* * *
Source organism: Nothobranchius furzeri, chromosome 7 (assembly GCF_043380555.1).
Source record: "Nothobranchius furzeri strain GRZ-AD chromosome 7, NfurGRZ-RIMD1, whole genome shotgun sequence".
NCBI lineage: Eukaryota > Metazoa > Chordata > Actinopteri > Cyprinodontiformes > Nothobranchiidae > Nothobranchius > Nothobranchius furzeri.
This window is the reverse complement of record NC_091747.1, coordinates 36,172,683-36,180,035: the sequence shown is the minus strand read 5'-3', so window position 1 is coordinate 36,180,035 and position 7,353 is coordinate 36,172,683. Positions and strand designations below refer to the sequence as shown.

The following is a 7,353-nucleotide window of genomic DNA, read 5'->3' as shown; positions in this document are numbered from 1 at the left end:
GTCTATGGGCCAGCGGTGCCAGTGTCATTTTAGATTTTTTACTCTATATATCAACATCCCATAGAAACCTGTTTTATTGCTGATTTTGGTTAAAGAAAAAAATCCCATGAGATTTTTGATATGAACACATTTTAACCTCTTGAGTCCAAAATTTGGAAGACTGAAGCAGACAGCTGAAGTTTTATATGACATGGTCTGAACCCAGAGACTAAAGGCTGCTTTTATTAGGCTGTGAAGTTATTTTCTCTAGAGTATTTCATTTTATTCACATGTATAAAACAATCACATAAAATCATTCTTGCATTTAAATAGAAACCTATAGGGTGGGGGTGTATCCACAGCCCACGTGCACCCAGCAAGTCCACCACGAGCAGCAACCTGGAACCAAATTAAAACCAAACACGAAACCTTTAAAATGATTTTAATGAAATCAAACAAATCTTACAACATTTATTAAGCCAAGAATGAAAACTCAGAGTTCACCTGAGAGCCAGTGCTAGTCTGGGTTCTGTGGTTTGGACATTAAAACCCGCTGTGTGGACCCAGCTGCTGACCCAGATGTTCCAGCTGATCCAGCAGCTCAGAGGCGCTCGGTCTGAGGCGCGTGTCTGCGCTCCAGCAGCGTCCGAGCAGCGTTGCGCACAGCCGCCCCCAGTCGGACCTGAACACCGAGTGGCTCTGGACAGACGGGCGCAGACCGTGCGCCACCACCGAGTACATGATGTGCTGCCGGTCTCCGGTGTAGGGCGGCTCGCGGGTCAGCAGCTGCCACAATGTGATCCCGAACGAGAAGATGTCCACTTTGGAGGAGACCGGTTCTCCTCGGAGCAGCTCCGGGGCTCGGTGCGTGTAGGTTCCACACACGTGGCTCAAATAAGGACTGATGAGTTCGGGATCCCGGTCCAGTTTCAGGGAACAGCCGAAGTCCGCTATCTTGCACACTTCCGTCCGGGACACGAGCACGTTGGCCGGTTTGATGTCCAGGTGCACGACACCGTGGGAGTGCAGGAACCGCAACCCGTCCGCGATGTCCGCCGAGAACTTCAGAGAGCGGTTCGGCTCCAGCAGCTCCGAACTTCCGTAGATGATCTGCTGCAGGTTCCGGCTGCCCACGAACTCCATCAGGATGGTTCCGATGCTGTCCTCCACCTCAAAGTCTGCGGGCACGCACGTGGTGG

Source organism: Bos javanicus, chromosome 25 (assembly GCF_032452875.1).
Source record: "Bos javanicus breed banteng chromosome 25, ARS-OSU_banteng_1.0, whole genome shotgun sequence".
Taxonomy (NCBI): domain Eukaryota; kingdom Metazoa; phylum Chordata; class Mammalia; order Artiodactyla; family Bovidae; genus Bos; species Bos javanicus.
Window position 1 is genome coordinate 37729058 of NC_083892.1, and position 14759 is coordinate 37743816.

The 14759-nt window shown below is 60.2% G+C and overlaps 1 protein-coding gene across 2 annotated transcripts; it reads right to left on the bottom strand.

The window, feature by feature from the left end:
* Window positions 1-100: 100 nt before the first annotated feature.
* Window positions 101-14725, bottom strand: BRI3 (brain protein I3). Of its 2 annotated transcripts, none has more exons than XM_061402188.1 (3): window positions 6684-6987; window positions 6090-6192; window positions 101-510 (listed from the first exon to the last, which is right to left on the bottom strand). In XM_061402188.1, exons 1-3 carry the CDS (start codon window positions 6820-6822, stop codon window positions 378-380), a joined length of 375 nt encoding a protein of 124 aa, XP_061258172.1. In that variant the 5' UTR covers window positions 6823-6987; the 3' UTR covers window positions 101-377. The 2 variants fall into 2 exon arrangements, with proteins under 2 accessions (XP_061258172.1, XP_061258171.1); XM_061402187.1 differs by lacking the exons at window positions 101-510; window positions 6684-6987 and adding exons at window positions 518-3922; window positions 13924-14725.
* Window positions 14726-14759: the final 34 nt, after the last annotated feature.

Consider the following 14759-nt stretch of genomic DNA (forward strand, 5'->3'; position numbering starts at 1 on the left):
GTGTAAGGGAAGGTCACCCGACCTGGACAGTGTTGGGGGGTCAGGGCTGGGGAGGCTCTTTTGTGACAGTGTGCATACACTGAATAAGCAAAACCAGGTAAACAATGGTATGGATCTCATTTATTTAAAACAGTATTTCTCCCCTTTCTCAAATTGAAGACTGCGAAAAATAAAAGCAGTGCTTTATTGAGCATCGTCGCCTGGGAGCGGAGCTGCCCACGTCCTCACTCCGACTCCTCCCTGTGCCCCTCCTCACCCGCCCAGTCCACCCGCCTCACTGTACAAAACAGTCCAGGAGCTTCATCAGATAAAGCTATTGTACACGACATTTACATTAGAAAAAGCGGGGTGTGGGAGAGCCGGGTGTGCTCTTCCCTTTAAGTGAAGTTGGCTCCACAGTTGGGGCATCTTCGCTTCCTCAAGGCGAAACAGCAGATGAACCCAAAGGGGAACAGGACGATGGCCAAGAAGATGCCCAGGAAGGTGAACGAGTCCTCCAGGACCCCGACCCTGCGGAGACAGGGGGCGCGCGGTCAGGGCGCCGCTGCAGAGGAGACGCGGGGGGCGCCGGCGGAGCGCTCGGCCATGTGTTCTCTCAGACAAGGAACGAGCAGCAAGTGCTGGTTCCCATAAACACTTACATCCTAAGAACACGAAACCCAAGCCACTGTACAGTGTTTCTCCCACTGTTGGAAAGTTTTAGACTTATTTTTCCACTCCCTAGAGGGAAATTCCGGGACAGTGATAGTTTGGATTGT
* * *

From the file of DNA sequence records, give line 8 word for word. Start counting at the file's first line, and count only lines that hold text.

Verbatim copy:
Source record: "Bos javanicus breed banteng chromosome 25, ARS-OSU_banteng_1.0, whole genome shotgun sequence".